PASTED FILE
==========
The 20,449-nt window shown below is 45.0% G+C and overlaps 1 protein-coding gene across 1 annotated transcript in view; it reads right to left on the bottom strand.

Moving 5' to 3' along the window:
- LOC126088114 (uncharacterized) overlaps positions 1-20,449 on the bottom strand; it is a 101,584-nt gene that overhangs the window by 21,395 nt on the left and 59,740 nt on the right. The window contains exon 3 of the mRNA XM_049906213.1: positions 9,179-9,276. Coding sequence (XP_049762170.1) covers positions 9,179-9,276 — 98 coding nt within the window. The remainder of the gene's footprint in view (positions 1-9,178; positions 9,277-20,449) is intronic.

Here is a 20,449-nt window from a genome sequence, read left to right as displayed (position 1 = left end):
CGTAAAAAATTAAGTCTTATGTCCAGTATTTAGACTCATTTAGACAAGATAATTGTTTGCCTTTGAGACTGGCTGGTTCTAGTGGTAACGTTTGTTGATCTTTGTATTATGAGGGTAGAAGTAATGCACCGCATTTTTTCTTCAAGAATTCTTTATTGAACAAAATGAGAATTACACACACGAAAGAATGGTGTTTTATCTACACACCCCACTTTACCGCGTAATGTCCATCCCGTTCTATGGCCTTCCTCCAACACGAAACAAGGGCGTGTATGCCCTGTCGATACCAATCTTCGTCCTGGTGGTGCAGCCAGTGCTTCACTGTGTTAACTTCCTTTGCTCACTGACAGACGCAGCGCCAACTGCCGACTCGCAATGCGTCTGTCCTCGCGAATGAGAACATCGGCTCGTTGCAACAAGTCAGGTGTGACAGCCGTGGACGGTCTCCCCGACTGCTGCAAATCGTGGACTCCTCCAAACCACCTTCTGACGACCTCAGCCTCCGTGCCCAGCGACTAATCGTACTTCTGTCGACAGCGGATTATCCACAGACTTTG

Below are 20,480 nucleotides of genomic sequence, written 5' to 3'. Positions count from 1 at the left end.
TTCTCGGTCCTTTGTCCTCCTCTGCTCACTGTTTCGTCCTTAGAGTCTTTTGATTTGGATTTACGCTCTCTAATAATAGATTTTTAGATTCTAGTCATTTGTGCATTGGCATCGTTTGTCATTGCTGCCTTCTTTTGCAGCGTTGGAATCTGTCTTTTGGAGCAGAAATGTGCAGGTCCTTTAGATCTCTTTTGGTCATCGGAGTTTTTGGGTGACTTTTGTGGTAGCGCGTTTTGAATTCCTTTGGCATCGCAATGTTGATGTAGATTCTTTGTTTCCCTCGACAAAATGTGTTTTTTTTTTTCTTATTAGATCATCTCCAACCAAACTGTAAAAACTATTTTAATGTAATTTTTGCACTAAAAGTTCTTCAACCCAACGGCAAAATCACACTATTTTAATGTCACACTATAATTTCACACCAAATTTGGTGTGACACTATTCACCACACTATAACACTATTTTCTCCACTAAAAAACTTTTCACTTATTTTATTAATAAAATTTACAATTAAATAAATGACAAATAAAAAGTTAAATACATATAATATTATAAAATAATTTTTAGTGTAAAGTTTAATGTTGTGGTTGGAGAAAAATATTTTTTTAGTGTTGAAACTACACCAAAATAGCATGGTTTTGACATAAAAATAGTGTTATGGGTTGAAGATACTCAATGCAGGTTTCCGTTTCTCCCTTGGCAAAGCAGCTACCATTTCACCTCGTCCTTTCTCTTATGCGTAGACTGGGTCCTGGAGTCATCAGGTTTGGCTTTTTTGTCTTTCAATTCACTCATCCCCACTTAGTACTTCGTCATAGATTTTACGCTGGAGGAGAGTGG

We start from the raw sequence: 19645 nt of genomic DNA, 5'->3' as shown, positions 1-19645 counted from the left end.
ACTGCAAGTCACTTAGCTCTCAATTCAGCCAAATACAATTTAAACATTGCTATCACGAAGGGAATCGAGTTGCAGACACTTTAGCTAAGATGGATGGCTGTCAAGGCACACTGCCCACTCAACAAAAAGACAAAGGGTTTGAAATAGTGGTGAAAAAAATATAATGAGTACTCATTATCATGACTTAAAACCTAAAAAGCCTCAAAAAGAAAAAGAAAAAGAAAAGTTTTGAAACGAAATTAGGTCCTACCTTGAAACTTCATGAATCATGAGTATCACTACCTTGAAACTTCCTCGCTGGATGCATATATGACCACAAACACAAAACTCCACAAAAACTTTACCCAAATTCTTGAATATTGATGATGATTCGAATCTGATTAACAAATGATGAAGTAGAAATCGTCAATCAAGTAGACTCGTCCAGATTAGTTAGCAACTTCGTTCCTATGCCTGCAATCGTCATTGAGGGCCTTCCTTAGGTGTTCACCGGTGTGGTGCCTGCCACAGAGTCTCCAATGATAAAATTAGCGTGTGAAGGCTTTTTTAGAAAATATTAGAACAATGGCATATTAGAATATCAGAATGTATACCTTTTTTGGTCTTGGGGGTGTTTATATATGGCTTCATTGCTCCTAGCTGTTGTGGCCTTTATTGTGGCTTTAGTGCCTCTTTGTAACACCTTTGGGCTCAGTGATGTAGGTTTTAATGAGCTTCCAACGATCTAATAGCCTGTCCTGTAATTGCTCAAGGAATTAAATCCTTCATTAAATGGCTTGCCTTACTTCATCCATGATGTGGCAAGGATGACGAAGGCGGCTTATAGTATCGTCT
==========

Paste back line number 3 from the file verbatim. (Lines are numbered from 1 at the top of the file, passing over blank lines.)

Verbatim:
- LOC126088114 (uncharacterized) overlaps positions 1-20,449 on the bottom strand; it is a 101,584-nt gene that overhangs the window by 21,395 nt on the left and 59,740 nt on the right. The window contains exon 3 of the mRNA XM_049906213.1: positions 9,179-9,276. Coding sequence (XP_049762170.1) covers positions 9,179-9,276 — 98 coding nt within the window. The remainder of the gene's footprint in view (positions 1-9,178; positions 9,277-20,449) is intronic.